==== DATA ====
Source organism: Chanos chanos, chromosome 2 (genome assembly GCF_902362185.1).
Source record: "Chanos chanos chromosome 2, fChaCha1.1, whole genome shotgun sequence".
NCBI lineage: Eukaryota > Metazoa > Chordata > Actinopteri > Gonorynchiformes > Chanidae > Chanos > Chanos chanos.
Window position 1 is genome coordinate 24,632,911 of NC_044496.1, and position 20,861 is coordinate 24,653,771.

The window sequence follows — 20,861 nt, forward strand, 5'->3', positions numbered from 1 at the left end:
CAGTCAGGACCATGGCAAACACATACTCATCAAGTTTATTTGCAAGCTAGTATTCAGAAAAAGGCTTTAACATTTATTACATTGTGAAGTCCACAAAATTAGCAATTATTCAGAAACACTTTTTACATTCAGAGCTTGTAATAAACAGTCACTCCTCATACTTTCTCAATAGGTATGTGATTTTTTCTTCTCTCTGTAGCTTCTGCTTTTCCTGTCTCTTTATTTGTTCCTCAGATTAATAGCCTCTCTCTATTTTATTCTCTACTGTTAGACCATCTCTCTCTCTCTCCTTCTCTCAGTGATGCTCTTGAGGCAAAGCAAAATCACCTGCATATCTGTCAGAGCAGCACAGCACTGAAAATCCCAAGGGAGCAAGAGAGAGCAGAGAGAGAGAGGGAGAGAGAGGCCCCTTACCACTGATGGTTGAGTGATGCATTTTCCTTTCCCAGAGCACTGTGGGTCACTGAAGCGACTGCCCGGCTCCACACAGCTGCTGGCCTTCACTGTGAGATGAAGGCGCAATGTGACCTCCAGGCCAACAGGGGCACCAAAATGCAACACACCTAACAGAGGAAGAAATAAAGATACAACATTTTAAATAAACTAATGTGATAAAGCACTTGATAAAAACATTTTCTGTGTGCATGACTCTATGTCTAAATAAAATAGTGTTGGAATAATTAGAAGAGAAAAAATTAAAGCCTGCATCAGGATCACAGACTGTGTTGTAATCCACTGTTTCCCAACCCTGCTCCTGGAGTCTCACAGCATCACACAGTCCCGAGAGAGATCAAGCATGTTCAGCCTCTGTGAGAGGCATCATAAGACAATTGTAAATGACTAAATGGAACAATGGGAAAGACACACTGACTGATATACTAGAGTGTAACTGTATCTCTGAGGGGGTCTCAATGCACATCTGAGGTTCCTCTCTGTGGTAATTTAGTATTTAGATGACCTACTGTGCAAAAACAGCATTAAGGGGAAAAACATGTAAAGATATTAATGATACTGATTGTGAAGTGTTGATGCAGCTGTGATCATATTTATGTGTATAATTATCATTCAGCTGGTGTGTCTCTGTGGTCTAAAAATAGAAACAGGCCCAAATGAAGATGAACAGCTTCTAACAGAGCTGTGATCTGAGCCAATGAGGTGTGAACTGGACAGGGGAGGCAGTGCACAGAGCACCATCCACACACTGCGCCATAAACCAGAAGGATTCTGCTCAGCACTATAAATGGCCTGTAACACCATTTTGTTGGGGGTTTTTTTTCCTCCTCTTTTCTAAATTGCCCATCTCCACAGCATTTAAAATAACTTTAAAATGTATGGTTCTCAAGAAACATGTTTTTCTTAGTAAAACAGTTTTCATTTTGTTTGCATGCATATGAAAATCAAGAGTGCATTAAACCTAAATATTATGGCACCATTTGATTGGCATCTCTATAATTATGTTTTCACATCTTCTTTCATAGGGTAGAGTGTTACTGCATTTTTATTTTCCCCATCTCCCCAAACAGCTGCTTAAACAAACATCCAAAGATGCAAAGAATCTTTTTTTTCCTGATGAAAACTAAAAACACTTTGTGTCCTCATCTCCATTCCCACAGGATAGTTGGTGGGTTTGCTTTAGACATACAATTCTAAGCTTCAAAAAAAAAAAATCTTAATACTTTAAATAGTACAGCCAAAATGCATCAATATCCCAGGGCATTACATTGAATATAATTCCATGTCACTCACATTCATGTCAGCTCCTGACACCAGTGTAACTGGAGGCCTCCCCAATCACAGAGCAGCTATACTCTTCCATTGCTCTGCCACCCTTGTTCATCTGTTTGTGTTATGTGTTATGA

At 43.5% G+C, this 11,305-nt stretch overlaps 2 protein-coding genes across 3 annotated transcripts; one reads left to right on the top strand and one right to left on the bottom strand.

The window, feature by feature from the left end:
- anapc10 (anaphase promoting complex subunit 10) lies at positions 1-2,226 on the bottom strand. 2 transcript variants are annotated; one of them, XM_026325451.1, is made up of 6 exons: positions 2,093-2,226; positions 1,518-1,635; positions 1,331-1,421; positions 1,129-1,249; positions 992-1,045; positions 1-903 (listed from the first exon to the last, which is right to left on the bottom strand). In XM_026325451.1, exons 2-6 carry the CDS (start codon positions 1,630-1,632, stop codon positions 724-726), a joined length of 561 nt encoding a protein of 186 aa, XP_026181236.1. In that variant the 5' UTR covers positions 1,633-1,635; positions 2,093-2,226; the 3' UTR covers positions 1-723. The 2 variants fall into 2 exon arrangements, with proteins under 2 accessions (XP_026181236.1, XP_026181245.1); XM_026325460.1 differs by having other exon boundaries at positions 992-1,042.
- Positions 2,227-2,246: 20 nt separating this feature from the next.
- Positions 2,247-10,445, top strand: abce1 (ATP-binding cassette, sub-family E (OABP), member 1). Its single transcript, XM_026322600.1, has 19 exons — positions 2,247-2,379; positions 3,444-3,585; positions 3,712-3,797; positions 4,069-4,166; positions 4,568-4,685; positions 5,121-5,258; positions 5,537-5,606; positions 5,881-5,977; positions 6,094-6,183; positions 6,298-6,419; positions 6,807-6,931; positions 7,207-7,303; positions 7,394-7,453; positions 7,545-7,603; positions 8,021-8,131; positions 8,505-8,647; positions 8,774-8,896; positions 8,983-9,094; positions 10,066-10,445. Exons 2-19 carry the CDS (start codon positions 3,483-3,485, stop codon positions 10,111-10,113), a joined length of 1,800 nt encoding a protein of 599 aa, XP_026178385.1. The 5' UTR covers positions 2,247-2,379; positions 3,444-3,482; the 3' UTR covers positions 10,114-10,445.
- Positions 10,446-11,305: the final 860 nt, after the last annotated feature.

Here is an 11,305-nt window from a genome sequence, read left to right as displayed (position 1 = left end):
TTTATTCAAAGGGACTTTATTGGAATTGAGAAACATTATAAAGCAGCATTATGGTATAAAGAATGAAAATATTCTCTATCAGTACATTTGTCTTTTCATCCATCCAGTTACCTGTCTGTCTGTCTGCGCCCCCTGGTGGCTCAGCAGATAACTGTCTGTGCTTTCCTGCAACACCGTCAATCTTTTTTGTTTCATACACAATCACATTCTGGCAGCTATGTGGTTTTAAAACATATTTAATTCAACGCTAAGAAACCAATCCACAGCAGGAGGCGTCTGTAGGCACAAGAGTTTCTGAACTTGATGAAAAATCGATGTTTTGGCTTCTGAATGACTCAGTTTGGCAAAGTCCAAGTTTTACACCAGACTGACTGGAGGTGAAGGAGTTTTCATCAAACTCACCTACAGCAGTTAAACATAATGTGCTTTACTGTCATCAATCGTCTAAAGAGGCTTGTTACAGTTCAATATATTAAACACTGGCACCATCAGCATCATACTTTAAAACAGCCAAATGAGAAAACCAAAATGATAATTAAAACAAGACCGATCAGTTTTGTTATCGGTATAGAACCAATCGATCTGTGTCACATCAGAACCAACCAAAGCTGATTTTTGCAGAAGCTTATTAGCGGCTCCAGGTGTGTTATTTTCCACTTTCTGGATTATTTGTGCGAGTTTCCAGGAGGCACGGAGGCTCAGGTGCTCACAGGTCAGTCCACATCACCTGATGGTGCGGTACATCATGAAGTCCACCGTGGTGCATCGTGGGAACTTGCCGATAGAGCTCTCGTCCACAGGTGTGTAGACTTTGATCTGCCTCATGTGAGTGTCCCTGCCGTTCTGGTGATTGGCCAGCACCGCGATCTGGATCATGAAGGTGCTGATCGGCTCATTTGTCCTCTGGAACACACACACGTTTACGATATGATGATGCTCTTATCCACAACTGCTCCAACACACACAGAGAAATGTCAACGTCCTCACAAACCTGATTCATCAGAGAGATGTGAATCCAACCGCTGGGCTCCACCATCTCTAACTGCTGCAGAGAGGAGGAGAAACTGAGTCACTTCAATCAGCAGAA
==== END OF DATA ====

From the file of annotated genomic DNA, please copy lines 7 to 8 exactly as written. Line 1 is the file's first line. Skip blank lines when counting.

At 43.5% G+C, this 11,305-nt stretch overlaps 2 protein-coding genes across 3 annotated transcripts; one reads left to right on the top strand and one right to left on the bottom strand.

The window, feature by feature from the left end: